Friday, March 14, 2008

Black is a great color--it sets off your wig!

A great perk to my job is the artwork produced by hundreds of tiny (and not so tiny) hands. The women who have lived here for over a hundred years have paintings and ceramic statues in the upstairs Residence; beautiful, hand-sewn quilts are constantly produced for baptisms, baby showers, and wedding gifts. In the schools, students decorate the hallways for dances and Spirit Week (this January it was superheroes). Art projects are proudly displayed to parents and friends. But it’s the little kids’ work that I enjoy the most. My old office used to be closer to those classrooms and it was always a joy to run an errand that direction—dancing paper leprechauns stand outside the kinder room, homage to Monet flower gardens done in tissue paper crowd around another door, and state maps wallpaper another corner.

Every winter, though, we’re treated to a surprise on the upper most floor—The Hall of Presidents. You can tell these kids spent quite a bit of time making them. I love every one of them. I’m assuming that there is a corresponding paper to each portrait but I’ve never seen them. I can deduce, though, what might have been on the paper…

George Washington, 1789-1797

Everyone knows that George Washington served as a general in the American Revolution and was voted unanimously as the first president of our country. What many don’t know is that he loved Quaker oatmeal. Would eat it night and day.

John Adams, 1797-1801

John Adams, our second president, was instrumental to creating the Declaration of Independence. He was the first president to move into the new White House located in Washington, DC. Sources say he is the great, great, great grandfather to the Hensen Muppets.

Thomas Jefferson, 1801-1809

What hasn’t been said of the great Thomas Jefferson? Writer of the Declaration of Independence at 33, served as the minister to France in 1785, built the impressive Monticello estate, and made the smartest real estate purchase in the history of the country. He often performed concerts on the White House lawn as Ziggy Stars-And-StripesDust.

John Quincy Adams, 1825-1829

Son of President John Adams, John Quincy served under President Monroe as Secretary of State and helped formulate the Monroe Doctrine. No candidate for the 1825 election had the majority of electoral votes, so John Quincy’s appointment was decided by the House of Representatives. Upon becoming President, Andrew Jackson (who had lost the election), charged that a “corrupt bargain” had taken place and began an earnest campaign to wrest the Presidency from Adams. Historians now believe the “corrupt bargain” was in fact a pact with the netherworld; he lived the remainder of his days as an undead zombie.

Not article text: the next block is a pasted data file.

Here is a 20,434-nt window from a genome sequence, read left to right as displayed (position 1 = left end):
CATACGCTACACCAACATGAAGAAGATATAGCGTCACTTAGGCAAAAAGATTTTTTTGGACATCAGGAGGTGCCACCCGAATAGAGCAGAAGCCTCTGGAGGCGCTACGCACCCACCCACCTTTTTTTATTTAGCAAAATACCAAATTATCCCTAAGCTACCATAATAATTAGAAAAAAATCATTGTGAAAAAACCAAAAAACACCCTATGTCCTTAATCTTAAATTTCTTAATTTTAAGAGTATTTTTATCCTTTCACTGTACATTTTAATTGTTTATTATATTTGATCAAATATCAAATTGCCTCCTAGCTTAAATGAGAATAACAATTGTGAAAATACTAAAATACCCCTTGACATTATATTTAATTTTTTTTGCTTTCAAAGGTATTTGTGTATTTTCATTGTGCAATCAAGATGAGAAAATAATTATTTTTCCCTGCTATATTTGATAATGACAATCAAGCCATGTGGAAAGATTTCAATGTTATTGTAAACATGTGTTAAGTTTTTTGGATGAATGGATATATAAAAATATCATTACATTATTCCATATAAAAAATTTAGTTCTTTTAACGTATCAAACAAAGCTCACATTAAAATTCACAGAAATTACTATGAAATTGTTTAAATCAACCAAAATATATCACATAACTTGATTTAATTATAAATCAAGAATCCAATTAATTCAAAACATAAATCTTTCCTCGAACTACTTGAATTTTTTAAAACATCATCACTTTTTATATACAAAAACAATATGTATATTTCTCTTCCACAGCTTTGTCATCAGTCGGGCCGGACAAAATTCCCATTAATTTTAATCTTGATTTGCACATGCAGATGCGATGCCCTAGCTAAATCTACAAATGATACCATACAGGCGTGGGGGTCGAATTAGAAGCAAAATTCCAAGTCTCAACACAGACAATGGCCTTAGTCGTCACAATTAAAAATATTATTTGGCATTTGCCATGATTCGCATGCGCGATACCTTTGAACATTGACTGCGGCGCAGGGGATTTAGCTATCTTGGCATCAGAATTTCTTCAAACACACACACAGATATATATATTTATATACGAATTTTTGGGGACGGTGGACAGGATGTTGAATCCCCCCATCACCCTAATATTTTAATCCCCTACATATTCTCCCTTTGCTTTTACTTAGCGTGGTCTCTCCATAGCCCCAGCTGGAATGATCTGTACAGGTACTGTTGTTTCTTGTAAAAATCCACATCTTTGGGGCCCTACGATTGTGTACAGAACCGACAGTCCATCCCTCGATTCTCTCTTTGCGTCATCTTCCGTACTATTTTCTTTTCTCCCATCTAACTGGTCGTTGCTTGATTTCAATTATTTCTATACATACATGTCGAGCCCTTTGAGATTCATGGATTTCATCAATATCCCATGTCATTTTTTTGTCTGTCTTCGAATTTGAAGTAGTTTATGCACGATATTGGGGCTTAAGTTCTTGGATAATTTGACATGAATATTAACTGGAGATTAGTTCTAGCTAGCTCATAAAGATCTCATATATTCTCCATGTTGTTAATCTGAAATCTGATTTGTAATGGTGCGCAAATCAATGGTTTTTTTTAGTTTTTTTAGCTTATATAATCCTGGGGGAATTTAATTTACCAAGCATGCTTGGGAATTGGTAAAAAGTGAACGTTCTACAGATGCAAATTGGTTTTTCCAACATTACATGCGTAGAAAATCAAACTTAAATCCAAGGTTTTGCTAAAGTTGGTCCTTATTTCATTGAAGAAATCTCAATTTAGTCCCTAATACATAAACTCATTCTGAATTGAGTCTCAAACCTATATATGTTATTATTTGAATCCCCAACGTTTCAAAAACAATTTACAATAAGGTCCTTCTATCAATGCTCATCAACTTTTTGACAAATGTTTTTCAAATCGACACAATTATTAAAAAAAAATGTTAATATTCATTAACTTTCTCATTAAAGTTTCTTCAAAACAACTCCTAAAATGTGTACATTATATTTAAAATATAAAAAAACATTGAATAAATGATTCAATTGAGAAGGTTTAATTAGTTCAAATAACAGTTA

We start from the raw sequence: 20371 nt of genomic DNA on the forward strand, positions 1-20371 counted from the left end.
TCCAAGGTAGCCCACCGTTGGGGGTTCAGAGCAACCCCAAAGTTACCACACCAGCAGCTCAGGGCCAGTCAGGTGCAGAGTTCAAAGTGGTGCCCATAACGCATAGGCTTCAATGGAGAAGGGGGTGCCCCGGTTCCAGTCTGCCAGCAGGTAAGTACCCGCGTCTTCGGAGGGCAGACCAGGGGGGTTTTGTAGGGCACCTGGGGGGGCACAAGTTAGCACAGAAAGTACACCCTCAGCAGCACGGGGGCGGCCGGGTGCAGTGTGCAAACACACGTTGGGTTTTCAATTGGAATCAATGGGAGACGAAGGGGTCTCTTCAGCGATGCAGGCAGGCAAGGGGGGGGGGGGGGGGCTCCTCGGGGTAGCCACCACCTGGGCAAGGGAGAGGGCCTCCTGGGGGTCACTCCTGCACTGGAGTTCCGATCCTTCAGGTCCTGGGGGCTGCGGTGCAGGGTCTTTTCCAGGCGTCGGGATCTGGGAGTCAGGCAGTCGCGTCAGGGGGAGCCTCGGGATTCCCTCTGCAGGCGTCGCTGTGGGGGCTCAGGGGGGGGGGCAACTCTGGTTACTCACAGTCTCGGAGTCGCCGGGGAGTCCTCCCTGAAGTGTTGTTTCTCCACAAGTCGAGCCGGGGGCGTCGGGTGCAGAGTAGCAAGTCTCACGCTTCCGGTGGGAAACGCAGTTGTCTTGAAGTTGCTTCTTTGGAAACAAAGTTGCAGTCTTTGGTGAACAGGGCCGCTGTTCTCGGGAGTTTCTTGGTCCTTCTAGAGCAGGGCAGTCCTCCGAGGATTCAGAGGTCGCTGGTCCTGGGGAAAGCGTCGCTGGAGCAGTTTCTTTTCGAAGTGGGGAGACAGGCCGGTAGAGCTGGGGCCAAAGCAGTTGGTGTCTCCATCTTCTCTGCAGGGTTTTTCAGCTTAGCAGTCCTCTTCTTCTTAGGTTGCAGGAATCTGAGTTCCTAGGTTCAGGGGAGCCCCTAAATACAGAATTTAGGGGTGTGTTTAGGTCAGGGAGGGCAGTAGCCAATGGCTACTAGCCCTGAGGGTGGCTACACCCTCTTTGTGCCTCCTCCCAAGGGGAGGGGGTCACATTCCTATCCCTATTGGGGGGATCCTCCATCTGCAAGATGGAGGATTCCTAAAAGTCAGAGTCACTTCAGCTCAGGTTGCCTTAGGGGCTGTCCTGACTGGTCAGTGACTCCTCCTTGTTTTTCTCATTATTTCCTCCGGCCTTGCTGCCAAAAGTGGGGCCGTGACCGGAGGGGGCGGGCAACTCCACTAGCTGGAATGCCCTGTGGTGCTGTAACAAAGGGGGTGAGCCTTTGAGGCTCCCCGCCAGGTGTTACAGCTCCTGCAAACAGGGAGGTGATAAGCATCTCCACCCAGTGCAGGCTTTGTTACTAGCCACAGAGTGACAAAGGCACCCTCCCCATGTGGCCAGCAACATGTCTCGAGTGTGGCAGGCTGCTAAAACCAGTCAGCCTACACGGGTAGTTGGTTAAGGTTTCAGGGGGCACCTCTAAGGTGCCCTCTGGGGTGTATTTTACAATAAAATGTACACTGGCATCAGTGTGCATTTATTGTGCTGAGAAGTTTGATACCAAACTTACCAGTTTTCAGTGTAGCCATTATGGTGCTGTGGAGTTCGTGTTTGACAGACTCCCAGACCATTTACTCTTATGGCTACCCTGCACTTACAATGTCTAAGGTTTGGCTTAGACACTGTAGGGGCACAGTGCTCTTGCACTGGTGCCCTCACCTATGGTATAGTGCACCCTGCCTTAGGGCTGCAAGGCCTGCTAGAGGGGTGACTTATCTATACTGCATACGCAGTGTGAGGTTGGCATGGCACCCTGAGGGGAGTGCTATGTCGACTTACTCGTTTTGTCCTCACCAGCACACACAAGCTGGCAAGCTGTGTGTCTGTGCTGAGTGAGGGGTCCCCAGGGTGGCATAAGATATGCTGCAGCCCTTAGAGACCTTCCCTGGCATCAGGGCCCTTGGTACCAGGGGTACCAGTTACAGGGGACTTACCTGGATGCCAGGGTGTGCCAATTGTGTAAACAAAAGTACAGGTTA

Andrew Jackson, 1829-1837

Andrew Jackson was elected by popular vote; in his first message to Congress he recommended eliminating the Electoral College which lost him his bid for presidency before. The current Democratic party grew from political discussions during this era. Hostile cartoons circulated calling him King Andrew I. There was, perhaps, a bit of royalty within him; presidential biographers are uncertain if he is related to the King of Pop or Don King.

William Henry Harrison, 1841

The Whigs, the other political party to develop during President Jackson’ term of office, nominated Harrison in 1840. He won by a majority of less than 150,000 but swept the Electoral College vote, 234 to 60. Les than a month in office, he developed pneumonia and died in office. Funeral attendees included Pikachu, Vampire Hunter D, and Sailor Moon.

Millard Fillmore, 1850-1853

Under President Fillmore’s term, California was admitted as a free state, the Texas/Mexico boundary was settled, and the slave trade abolished in the District of Columbia. Despite these achievements, President Fillmore could still not find a pair of sunglasses that fit.

Rutherford B. Hayes, 1877-1881

The closest election in history, Rutherford B. Hayes went to bed thinking that his democratic rival had won. Hayes election depended upon contested electoral votes in Louisiana, South Carolina and Florida (can anyone say déjà-vu?). The final electoral vote: 185 to 184. His first action? To banish wines and liquors from the White House. This may explain his fondness for prancing in the forest singing, “I’m a Lumberjack and I’m okay.”

Theodore Roosevelt, 1901-1909